On a minor note, I have been working with Council and Administration on a joint Strategic Plan for the City. Out of this process, we have decided to update our Council Committee structure to be more aligned with the Strategic Plan. We voted 7-0 to create 4 new committees with new chairs and vice chairs that will lead discussions in the 4 strategic areas. We will kick off the new committee structure in October.

Monday, August 14th we held a fairly short Council meeting, but had a lot of folks show up for open forum on a variety of topics, including concerns about homelessness as well as issues with cleanliness and safety under I-90. Blessings Under the Bridge and the City continue to discuss options for their food and clothing distribution and where these activities might be most appropriate for the community. I’m happy to report that after last week’s meeting, the City, Lewis and Clark HS principal and board members and executive leadership of Blessings Under the Bridge have met and progress is being made on ways to assist those in need and keep the area clean and safe under I-90. More to come soon!

Council did approve appointing pro and con committees and the preparation of fiscal impact statements concerning the two citizens initiatives that are on the ballot this November (6-0) and approved the authorization of a grant contract between the Spokane Airport and the U.S. Dept of Transportation Federal Aviation Administration for airport improvements and a Master Plan for Felts Field. I’m excited about the opportunity this Master Plan brings to future development in the Chief Garry Neighborhood around Felts Field!

New 3-year utility rate schedule adopted: 7.24.17 and 7.31.17 Council Meetings recap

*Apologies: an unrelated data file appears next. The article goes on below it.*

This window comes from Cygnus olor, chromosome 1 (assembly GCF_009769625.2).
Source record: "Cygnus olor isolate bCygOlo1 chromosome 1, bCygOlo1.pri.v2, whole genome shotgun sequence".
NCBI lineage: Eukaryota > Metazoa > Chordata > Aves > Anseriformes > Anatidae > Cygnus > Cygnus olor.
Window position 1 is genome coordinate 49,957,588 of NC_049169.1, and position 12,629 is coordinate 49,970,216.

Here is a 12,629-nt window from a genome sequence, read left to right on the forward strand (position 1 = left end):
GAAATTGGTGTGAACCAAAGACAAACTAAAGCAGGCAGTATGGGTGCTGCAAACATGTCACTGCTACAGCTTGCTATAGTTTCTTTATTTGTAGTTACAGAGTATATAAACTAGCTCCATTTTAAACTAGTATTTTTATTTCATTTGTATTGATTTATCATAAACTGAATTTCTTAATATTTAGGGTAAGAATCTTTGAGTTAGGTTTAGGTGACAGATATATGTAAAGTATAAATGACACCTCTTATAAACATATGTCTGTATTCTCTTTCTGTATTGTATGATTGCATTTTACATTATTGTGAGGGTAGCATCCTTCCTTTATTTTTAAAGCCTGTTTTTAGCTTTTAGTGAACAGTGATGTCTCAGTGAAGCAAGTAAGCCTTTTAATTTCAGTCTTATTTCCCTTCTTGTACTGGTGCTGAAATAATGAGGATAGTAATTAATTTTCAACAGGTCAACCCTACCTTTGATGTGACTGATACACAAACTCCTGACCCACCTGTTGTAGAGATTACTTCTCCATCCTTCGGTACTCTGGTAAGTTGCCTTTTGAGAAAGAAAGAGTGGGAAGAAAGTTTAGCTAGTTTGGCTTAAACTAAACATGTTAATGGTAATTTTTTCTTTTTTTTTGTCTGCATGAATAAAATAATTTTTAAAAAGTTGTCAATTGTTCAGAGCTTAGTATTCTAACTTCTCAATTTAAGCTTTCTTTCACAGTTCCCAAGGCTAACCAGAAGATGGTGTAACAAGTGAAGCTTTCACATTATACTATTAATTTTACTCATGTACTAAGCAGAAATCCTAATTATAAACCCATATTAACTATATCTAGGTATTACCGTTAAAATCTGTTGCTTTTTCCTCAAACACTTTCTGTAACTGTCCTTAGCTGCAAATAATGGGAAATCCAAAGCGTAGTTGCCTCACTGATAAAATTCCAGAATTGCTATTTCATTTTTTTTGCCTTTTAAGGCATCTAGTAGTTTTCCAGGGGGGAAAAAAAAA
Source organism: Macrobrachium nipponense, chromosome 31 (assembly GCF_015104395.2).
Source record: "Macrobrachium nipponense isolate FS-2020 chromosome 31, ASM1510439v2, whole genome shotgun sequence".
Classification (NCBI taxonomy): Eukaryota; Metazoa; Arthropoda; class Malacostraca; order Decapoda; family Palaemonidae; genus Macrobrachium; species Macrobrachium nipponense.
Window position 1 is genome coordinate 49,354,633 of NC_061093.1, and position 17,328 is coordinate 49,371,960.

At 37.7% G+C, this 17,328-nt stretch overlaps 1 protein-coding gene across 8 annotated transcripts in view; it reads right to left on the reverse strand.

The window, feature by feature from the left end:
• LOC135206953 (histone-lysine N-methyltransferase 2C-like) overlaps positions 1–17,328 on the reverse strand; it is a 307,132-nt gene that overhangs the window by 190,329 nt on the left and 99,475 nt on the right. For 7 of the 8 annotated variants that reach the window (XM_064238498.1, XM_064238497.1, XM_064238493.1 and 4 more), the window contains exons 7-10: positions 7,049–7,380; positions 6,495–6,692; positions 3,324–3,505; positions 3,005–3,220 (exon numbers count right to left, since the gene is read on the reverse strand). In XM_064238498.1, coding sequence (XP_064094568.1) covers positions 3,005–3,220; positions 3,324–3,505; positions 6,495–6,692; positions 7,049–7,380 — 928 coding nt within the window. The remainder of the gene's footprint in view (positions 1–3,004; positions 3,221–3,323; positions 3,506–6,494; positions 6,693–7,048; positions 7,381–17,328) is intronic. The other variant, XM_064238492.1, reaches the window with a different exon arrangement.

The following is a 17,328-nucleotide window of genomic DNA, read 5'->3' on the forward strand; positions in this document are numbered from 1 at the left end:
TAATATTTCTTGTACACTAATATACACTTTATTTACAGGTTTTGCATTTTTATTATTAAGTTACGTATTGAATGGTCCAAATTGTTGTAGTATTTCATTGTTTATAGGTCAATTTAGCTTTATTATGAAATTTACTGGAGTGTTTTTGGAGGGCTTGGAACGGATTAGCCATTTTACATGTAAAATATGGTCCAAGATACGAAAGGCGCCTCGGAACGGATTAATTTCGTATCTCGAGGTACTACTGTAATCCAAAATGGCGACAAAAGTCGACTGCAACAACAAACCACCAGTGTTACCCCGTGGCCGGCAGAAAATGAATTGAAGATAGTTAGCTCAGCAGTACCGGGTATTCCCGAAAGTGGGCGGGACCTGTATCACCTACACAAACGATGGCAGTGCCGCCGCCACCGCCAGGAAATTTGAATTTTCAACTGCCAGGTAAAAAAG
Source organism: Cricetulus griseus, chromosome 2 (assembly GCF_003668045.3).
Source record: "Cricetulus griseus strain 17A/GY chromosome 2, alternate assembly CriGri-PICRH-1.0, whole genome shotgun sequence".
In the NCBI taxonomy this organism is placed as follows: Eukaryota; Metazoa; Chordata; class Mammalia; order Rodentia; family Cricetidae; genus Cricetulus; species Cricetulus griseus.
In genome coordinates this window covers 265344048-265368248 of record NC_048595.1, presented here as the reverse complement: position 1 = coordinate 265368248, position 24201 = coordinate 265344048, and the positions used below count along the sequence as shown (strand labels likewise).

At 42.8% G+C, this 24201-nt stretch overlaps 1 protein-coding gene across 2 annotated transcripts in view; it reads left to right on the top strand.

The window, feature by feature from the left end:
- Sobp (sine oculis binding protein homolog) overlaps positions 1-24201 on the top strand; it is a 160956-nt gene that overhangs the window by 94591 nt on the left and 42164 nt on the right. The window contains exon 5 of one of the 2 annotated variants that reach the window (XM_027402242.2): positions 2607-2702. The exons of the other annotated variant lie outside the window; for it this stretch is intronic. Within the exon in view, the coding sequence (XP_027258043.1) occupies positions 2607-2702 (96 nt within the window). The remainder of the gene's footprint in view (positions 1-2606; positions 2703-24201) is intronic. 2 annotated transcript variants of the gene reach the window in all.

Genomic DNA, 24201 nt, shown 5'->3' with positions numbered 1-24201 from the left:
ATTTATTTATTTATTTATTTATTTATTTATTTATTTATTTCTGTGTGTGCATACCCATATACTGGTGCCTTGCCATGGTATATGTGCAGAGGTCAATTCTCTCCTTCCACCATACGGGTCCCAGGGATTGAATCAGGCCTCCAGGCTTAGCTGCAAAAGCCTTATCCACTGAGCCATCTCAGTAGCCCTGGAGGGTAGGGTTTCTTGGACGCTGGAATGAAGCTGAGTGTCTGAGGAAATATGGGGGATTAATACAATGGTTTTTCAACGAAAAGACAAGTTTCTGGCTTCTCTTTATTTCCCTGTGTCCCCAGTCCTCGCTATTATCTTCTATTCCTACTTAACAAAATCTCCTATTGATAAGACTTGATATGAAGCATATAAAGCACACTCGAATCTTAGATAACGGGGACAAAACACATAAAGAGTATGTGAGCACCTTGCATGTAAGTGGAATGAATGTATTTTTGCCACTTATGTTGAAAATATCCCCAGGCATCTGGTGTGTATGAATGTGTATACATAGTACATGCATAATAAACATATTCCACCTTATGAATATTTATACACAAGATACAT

On July 24th, I presided over the Council meeting in CP Stuckart’s absence. Council took action on a variety of issues, including adopting a new Uber/Lyft MOU on a 5-1 vote (Fagan against, Stuckart absent). For the past several years, Council has taken an approach of creating an MOU with these transportation network companies to come to agreement on how they operate in Spokane rather than developing regulations similar to taxis. There are several reasons for this, but mainly because the State Legislature should but has not yet adopted state-wide regulations. Council has heard a lot of frustration from taxi drivers in Spokane about Uber and Lyft not honoring the terms of the MOU. After three years of waiting for the State to enact law around TNCs, Councilmembers Fagan and Stratton have said they are willing to work on moving forward regulations by the end of this calendar year. Because of this, Mr. Fagan made a successful motion to have this MOU be effective only until Dec. 31, 2017.

The other topic of interest on our agenda was the decision by Council whether to place a citizens’ initiative on the ballot that would aim to regulate certain types of coal/oil shipments through Spokane. Our citizens’ initiative process is pretty clear — if an initiative has enough signatures (independently verified by the County auditor), then Council can either pass the initiative directly into law or place it on the ballot for the voters to decide. Council voted 5-1 (Fagan opposed, Stuckart absent) to place this initiative on the ballot, as it had received the necessary minimum number of voter signatures.

The focus of our July 31st Council meeting was a hearing on a three-year rate structure for water, sewer and garbage utility services. The proposal was to increase each of these rates by 2.9% for the next three years. As Chair of the Public Works Committee, I can verify that Council spent the last 3 months discussing these rates and suggesting changes to the Administration. It was a very collaborative process that resulted in several adjustments and changes. Council voted 7-0 to approve the rates. We continue to look for ways to ensure equity and affordability in our rates. Council will vote in several weeks to establish a Senior/Disabled credit for those who qualify under the County reduced tax program in order to ensure greater equity for those on a fixed income in our community.